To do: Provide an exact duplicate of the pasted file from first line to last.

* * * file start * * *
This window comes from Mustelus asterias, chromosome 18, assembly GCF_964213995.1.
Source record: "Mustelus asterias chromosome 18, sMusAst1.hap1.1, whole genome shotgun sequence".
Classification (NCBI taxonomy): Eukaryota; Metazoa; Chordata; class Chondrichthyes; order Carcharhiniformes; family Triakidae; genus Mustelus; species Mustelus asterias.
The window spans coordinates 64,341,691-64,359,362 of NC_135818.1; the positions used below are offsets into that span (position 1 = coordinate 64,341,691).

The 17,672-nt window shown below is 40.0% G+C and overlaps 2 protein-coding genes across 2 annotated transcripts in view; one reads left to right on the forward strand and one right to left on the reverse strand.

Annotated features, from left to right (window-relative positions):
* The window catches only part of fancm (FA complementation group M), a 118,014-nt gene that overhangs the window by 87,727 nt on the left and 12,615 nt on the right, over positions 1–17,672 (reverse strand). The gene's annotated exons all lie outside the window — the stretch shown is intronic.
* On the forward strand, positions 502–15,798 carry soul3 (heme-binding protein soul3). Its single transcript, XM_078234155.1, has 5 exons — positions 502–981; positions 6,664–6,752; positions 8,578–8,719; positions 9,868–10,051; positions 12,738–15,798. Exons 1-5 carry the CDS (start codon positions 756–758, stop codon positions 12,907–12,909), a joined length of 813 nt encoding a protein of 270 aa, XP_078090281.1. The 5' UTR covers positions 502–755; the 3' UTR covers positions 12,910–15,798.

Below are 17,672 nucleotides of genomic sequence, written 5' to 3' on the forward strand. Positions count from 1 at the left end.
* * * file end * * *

This window comes from Mustelus asterias, chromosome 18, assembly GCF_964213995.1.
Source record: "Mustelus asterias chromosome 18, sMusAst1.hap1.1, whole genome shotgun sequence".
Classification (NCBI taxonomy): Eukaryota; Metazoa; Chordata; class Chondrichthyes; order Carcharhiniformes; family Triakidae; genus Mustelus; species Mustelus asterias.
The window spans coordinates 64,341,691-64,359,362 of NC_135818.1; the positions used below are offsets into that span (position 1 = coordinate 64,341,691).

The 17,672-nt window shown below is 40.0% G+C and overlaps 2 protein-coding genes across 2 annotated transcripts in view; one reads left to right on the forward strand and one right to left on the reverse strand.

Annotated features, from left to right (window-relative positions):
* The window catches only part of fancm (FA complementation group M), a 118,014-nt gene that overhangs the window by 87,727 nt on the left and 12,615 nt on the right, over positions 1–17,672 (reverse strand). The gene's annotated exons all lie outside the window — the stretch shown is intronic.
* On the forward strand, positions 502–15,798 carry soul3 (heme-binding protein soul3). Its single transcript, XM_078234155.1, has 5 exons — positions 502–981; positions 6,664–6,752; positions 8,578–8,719; positions 9,868–10,051; positions 12,738–15,798. Exons 1-5 carry the CDS (start codon positions 756–758, stop codon positions 12,907–12,909), a joined length of 813 nt encoding a protein of 270 aa, XP_078090281.1. The 5' UTR covers positions 502–755; the 3' UTR covers positions 12,910–15,798.

Below are 17,672 nucleotides of genomic sequence, written 5' to 3' on the forward strand. Positions count from 1 at the left end.